The other fundamental principle of our form of government was the separation of church and state. The Founding Fathers believed that while faith in God was essential to moral character and civilization, that it was beyond the ability of men to agree upon what that faith was and to have it as part of their government. Religion has been the source of wars for centuries. By removing religion from government, the Founding Fathers removed one of the most likely sources of potential tyranny. The secular nature of the American government is one of the cornerstones of the Republic. By separating government from matters of spirit, each person is free to follow their own spiritual path. Through history many of the people who came to America did so to find the freedom to pursue their own spiritual path.
What is it to be an American?
From the beginning of European settlement in America, slave labor was used to work the land. Because the slaves were of a race of men so very distinct and different from the white Europeans, it was assumed that they were an inferior breed worthy only of consideration as property. Slave labor was also the backbone of the plantation economic system in the American South prior to our Civil War.
At the beginning of our Republic, the Founding Fathers realized that the issue of slavery would have to be resolved and were fearful of what that might mean. The abolishment of slavery would mean the wholesale alteration of the economic structure of the Southern states. The landed slave owners were also the economic and political power of the Southern states, and they were not about to give up that wealth and power simply because others felt that slavery was wrong.
Their refusal to consider the question of slavery eventually led them to rebel and declare their secession from the Union, which in turn prompted the Federal government to take action to prevent the country from splitting in two. The American Civil war claimed more lives, as a percentage of population, than any other war in the history of mankind. Consider that the weapons of the day only consisted of muskets, bayonets, swords and cannon. Killing was done hand to hand, brother against brother, father against son. More men died of illness in camp than actually died on the battlefield.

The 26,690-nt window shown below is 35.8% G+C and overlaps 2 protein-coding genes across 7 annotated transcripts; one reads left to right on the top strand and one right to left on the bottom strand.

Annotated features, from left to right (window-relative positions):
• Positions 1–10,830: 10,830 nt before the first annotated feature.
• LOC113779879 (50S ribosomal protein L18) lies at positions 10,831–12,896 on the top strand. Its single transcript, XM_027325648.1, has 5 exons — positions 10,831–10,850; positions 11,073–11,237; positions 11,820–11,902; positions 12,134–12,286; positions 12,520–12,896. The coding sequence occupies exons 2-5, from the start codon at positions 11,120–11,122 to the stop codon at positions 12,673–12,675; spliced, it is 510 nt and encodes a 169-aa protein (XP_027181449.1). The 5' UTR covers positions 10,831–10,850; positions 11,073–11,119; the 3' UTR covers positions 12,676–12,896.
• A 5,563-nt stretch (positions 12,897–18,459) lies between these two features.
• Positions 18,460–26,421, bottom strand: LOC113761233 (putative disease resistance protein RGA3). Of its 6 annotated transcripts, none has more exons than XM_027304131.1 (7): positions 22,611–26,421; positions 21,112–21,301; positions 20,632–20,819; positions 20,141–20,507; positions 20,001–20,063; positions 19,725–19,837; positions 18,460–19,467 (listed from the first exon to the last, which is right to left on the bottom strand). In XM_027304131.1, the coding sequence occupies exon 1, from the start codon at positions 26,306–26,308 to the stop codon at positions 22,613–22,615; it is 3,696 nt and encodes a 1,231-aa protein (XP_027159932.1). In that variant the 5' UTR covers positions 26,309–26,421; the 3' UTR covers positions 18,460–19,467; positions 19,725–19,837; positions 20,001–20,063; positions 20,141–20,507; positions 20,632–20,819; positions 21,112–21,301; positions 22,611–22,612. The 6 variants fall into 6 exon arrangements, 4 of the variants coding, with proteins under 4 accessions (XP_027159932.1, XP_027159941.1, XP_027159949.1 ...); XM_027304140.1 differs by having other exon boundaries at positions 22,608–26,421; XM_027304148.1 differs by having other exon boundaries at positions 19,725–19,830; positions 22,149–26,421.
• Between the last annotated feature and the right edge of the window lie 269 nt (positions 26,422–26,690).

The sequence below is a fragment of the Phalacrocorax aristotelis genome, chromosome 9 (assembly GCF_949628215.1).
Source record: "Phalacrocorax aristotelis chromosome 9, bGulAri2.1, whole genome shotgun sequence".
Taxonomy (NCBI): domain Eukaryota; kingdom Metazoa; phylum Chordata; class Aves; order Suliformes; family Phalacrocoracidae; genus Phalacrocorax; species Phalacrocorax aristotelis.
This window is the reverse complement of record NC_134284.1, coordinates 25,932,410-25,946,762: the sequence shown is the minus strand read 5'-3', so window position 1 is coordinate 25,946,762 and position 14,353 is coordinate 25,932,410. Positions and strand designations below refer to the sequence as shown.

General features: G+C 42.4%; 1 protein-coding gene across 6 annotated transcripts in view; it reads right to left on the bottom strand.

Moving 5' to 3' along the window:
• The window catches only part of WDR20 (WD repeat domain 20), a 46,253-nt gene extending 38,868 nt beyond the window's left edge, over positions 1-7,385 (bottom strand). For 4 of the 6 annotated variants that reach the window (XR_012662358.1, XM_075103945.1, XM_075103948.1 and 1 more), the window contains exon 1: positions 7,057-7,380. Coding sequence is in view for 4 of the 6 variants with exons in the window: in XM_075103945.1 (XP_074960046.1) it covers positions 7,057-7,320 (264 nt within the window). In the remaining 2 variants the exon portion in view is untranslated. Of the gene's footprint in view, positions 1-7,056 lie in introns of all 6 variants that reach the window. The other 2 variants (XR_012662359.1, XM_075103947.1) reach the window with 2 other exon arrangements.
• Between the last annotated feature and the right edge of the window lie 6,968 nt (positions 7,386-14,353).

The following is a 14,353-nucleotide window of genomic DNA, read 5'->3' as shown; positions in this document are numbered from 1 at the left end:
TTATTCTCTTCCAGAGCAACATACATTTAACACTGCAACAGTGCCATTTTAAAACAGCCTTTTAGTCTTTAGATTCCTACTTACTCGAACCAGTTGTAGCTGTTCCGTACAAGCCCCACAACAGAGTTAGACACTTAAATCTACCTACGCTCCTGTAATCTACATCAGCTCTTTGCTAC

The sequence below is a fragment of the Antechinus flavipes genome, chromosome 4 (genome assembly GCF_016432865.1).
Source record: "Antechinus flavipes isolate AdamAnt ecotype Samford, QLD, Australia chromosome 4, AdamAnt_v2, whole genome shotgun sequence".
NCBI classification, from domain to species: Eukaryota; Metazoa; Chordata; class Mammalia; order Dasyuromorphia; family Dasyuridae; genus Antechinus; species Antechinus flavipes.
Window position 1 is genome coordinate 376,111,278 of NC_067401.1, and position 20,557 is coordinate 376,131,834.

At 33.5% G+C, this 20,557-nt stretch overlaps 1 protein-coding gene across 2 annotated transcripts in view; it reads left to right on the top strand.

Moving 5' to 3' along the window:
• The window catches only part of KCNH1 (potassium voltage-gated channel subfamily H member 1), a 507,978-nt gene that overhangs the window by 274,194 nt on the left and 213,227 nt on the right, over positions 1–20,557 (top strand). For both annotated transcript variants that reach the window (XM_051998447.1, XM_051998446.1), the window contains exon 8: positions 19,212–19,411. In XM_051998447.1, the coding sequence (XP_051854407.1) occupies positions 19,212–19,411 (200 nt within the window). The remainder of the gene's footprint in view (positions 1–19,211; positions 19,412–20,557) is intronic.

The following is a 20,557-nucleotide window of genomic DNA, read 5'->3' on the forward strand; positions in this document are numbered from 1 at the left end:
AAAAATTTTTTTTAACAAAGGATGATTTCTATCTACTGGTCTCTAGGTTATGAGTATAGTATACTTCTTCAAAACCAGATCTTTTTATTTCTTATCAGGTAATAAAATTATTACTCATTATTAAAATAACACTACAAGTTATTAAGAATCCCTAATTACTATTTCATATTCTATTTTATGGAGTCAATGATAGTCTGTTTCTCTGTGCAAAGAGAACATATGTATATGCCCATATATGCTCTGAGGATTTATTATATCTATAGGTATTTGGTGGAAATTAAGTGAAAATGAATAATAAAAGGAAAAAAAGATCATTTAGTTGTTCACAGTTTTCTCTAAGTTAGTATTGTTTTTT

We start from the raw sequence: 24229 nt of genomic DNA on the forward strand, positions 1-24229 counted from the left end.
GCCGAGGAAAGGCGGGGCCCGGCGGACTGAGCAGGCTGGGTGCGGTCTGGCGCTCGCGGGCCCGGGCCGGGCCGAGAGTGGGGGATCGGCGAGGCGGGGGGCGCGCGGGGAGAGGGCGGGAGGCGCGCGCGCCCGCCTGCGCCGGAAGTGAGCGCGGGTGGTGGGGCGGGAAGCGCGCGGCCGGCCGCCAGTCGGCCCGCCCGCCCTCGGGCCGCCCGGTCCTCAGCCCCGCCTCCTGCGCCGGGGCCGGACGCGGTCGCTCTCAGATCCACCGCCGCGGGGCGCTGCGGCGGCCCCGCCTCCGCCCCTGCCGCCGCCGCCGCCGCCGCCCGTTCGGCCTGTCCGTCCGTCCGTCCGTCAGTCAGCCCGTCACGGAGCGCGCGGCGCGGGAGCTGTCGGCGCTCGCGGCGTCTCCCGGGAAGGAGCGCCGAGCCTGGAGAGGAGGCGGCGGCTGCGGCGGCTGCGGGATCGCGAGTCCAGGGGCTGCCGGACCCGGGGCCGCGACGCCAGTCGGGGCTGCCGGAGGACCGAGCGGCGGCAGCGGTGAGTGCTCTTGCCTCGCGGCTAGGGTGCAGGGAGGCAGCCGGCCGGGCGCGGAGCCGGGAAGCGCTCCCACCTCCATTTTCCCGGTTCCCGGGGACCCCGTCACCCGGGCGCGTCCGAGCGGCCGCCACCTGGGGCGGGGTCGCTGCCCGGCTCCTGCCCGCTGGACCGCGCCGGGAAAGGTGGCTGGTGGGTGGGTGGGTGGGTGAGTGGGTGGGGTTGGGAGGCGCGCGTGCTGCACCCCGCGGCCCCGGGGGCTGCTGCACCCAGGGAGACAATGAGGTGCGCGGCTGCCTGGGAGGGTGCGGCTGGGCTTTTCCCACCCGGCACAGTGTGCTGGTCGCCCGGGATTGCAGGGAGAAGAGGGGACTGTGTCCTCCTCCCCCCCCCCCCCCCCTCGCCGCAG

The subjugation of one class by another is a story as old as humanity itself. Throughout all of history, only America has fought and shed blood to resolve this question. The battle is still being fought today.
What is it to be an American?
I submit to you that to be an American, one is part of an historic movement by human beings to realize that which is common to all of us. That while we are Asian, European, African or aboriginal native, we are in this world together, and that together we are stronger and greater than we are alone.
I submit to you that to be an American, you are part of a collective effort to create a new society based upon the effort and merit of the individual, not upon the accident of one's social status at birth.
Barak Obama spoke at the Democratic National convention last night. His father was a Kenyan goat herder and his mother was the daughter of a Kansas farm worker. He graduated from Harvard and is the Democratic candidate for the US Senate seat in Illinois. He said, "I stand here knowing that my story is part of the larger American story... and in no other country on Earth is my story even possible."
I submit to you that to be an American, that by example, you are showing the rest of humankind what the future holds. That our future is one of the celebration of our distinctiveness and of our common humanity.
I submit to you that to be an American, you not only have the right to be free to create your own destiny and your own path of purpose, but you also have the responsibility to insure that this right is guaranteed for all. For without the guarantee of respect and freedom for all, there is no guarantee of freedom and respect for any of us.